The Global Face of Eosinophilic Esophagitis: Advocacy and Research Groups
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Although eosinophilic esophagitis (EoE) has been described in the literature for a substantial period, its recognition as a disease entity on the global stage is still relatively new. It has become a major diagnosis of consideration by medical providers when both adult and pediatric patients present with dysphagia, food impaction, and gastroesophageal reflux-like symptoms. In addition to the clinical work of specialists such as allergy-immunologists and gastroenterologists, the evolution of research organizations and advocacy groups focused on EoE have greatly assisted in bringing attention to, and raising awareness about, this disease. As a result of their efforts, diagnosis and treatment guidelines have been developed, and medical providers now have a specific ICD code for EoE. This represents a new model for the interaction of patients and medical provider, where patients not only advocate for their disorder, but also drive physician education and a patient-centered research agenda and its funding. It should be noted, though, that these organizations and advocacy groups are mainly located in North America and Europe, and as a result, EoE has largely been associated with the Caucasian demographic. However, it has been described in Asia, the Middle East, Latin America, and Africa. Physicians from these areas have increased awareness and understanding in the medical and research communities in their countries through case reports and the establishment and analysis of potential patient cohorts. At this time, the prevalence of EoE in these regions is comparably lower, but this may be due to less recognition and understanding of EoE, as well as medical efforts being directed towards more ubiquitous disease processes, such as infectious diseases. With the support and ongoing work of researchers, patients, and their family members, understanding and recognition of EoE as a clinically significant disease entity will continue to grow.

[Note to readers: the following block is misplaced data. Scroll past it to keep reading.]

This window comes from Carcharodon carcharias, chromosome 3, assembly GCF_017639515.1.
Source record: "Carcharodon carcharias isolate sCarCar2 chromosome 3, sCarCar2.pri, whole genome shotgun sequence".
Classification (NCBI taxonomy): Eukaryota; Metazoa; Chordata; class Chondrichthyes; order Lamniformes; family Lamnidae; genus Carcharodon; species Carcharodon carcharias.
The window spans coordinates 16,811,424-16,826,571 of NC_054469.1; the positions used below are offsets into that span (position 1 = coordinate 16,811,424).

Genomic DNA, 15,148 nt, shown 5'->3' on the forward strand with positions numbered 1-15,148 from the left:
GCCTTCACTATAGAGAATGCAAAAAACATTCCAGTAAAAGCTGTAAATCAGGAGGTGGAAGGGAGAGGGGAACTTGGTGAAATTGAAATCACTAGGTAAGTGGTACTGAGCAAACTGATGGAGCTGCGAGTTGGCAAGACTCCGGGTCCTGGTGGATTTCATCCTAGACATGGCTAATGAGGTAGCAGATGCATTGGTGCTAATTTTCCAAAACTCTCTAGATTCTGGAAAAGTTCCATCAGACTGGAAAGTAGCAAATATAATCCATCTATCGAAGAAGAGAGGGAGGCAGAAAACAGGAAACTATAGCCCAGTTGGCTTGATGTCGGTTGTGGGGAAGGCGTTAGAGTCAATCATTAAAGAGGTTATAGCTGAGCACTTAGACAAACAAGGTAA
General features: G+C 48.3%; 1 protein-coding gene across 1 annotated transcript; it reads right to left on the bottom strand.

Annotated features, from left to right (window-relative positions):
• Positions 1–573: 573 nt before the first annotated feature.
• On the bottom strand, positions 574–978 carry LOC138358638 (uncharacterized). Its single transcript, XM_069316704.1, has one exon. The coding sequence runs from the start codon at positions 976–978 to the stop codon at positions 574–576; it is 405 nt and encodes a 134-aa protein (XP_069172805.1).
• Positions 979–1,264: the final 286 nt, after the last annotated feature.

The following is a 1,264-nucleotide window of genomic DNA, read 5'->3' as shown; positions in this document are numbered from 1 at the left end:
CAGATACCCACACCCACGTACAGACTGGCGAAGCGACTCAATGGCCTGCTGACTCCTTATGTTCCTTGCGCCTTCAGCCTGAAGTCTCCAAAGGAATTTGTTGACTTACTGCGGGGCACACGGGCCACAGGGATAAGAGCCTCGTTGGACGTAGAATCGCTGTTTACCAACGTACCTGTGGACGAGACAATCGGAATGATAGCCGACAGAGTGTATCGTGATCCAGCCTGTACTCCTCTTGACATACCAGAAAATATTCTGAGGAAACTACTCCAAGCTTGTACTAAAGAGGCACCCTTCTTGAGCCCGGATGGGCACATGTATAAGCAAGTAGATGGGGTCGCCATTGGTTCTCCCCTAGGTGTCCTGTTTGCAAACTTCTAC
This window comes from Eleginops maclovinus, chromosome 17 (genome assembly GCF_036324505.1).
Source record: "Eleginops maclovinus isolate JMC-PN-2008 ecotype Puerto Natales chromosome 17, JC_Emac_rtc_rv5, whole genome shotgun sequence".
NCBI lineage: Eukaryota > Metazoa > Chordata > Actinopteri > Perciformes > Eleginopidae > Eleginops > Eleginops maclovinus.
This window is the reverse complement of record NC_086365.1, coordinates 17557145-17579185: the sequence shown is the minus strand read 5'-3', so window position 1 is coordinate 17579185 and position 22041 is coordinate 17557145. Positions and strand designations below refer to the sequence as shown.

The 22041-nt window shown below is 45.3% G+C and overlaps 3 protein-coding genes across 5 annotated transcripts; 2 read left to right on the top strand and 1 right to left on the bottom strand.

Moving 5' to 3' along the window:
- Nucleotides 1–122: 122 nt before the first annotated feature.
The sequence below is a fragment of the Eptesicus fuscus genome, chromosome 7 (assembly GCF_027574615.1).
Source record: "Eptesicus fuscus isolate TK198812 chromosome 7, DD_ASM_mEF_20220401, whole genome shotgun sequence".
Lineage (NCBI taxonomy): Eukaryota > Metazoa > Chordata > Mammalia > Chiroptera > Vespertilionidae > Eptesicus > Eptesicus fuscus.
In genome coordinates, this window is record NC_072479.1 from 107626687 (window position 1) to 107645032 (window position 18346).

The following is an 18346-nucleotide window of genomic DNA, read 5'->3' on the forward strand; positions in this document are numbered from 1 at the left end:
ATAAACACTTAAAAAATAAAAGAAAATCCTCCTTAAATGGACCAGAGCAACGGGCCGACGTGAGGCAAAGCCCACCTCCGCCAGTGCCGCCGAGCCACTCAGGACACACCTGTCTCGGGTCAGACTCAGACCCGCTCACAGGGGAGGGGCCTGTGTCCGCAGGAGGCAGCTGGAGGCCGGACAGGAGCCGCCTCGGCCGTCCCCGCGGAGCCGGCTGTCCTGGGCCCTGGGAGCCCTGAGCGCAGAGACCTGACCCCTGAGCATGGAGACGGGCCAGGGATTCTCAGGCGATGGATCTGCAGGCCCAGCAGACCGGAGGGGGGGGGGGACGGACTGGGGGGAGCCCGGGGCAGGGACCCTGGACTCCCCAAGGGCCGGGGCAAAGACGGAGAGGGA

KeywordsEosinophilic esophagitis Global advocacy Research groups Guidelines ICD
Support: Christine James is supported by NIEHS T32ES010957-17.
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The authors declare that they have no conflict of interest.
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There were no ethical approvals or informed consents needed for this type of work.
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